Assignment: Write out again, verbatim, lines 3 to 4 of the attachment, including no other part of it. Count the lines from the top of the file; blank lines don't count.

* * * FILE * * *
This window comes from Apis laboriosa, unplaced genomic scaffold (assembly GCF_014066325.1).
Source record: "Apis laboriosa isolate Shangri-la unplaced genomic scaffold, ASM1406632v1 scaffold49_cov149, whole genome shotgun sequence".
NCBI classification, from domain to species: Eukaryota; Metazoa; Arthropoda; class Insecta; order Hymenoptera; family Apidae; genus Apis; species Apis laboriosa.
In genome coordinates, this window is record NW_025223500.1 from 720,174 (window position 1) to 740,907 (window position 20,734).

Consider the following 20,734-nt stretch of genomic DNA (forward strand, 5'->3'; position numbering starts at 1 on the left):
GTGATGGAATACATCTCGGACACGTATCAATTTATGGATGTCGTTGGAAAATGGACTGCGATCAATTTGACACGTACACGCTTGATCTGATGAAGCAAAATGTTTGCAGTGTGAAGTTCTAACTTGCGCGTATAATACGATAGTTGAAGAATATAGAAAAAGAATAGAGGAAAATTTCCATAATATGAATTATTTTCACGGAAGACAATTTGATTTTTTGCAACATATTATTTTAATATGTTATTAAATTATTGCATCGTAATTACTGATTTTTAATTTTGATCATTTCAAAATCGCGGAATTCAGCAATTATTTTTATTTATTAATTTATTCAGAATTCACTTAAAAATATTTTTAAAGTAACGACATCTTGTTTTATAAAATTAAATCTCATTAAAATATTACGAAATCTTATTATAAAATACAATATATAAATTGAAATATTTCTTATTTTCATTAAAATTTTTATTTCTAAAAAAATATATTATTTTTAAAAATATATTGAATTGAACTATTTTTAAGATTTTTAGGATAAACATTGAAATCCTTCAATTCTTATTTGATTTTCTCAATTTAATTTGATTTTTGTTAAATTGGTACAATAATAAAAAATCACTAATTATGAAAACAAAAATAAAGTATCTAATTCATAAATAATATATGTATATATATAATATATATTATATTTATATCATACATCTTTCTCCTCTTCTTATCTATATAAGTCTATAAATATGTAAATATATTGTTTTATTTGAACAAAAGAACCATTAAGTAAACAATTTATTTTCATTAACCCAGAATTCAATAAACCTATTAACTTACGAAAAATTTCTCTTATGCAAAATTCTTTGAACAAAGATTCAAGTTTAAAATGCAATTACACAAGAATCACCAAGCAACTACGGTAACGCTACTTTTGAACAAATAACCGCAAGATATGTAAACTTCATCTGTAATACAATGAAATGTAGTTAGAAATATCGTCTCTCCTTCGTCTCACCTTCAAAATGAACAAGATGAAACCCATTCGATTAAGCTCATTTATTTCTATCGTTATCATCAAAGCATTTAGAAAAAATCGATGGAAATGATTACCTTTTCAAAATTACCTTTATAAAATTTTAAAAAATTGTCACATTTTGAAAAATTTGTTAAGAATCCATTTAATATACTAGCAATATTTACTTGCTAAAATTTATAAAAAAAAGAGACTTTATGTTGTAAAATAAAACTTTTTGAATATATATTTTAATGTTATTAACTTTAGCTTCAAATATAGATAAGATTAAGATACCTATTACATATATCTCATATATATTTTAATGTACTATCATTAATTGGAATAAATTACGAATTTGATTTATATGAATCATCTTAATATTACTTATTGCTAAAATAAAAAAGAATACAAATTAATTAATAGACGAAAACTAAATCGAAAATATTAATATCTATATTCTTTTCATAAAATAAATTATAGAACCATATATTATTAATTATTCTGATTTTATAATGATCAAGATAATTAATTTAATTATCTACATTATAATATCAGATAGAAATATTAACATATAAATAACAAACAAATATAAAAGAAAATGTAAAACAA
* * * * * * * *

NCBI classification, from domain to species: Eukaryota; Metazoa; Arthropoda; class Insecta; order Hymenoptera; family Apidae; genus Apis; species Apis laboriosa.
In genome coordinates, this window is record NW_025223500.1 from 720,174 (window position 1) to 740,907 (window position 20,734).